Barcelona installs solar pavements as part of carbon neutral bid

The Spanish city of Barcelona has installed the country’s first photovoltaic pavement, as the historic Catalan capital drives forward in its aim to become carbon neutral by 2050.

Currently located in a small park in the Glòries area of the city, the 50 sq metres of non-slip solar panels, will generate as much as 7,560kWh a year in what is being viewed as a positive step in the right direction for Spain to be self-sufficient.

This follows another recent scheme from Utrecht in the Netherland which installed a 25-metre stretch of solar cycle lane with the electricity generating power for lighting and heating the path in winter to prevent it from icing over.

In what is being viewed as the decade of action in addressing the 17 Sustainable Development Goals (SDGs) these efforts throughout Europe are being viewed as influential in tackling climate change successfully by 2030. By producing innovations which provide cost-effective methods and help lower the price of electricity to help citizens to become independent, achieving SDG 13 (Climate Action) could become a real possibility.

Barcelona has ramped up its efforts in recent times to deliver solutions that benefit the environment and the economy. The former conservative government had brought a halt to solar installation to save money, but under the new government, a solar boom has led to Spain being ranked 11th in the world for solar power and eight for renewables overall.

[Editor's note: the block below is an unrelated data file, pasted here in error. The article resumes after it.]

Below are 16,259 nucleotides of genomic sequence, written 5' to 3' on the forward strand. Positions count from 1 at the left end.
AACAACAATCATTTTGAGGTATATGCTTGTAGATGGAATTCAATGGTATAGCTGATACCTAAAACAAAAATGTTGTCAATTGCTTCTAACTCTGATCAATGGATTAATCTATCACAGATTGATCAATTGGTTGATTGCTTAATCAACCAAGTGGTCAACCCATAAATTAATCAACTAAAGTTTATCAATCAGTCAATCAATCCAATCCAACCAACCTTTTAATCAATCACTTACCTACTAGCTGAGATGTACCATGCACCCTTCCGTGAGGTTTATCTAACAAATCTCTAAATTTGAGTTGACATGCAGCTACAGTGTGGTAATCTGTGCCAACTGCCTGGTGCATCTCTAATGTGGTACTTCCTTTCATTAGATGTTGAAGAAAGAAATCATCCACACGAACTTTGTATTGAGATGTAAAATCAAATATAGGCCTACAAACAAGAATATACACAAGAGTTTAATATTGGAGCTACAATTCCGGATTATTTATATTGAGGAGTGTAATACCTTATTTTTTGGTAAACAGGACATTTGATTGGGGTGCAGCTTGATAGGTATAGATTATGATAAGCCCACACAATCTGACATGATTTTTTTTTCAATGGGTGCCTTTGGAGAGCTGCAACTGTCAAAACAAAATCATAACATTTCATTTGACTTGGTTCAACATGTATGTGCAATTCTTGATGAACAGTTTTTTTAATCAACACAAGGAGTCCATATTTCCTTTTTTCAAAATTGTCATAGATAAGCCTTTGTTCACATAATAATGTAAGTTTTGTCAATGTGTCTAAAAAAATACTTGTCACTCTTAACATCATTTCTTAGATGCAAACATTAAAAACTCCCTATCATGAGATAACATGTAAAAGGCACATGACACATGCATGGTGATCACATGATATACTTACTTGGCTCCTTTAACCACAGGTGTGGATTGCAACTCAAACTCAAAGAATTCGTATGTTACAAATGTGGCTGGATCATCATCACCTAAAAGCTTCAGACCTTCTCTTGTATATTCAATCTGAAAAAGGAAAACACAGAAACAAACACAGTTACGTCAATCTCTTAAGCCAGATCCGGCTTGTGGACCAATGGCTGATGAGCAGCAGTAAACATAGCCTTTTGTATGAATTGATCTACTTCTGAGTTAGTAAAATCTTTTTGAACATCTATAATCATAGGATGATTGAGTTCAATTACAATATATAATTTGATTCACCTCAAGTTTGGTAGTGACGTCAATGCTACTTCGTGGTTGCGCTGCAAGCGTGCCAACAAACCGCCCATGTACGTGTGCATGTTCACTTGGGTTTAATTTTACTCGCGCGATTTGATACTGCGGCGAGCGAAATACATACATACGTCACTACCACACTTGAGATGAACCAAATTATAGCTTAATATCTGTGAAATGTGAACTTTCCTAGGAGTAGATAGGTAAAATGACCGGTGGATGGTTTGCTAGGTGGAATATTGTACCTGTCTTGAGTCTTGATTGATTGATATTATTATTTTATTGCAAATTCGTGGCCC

The city has contributed €30,000 (£26,000) towards the cost of the latest project, with the remainder being met by the manufacturer. The viability of the scheme will be assessed after six months.

Solar energy has long been viewed as a staple for providing environmentally friendly alternatives. As it is obtained from the sun’s radiation, it can be converted to electricity or heat. It is freely available and thanks to advancements in technology it can used much more prominently. It has the least environmental impact in comparison to other energy sources and can be deployed anywhere.

Although there is still plenty of work to be done to reduce the impact of climate change, Barcelona’s forward-thinking approach could pave the way for solar becoming the dominant source of energy in the future. It will take time for the world to see its true benefits, but if collaborative efforts are in place internationally to use it, it will only speed up the process and reduce the carbon footprint currently being left on the Earth, as well as help create the next steps for greater research and innovation in the field.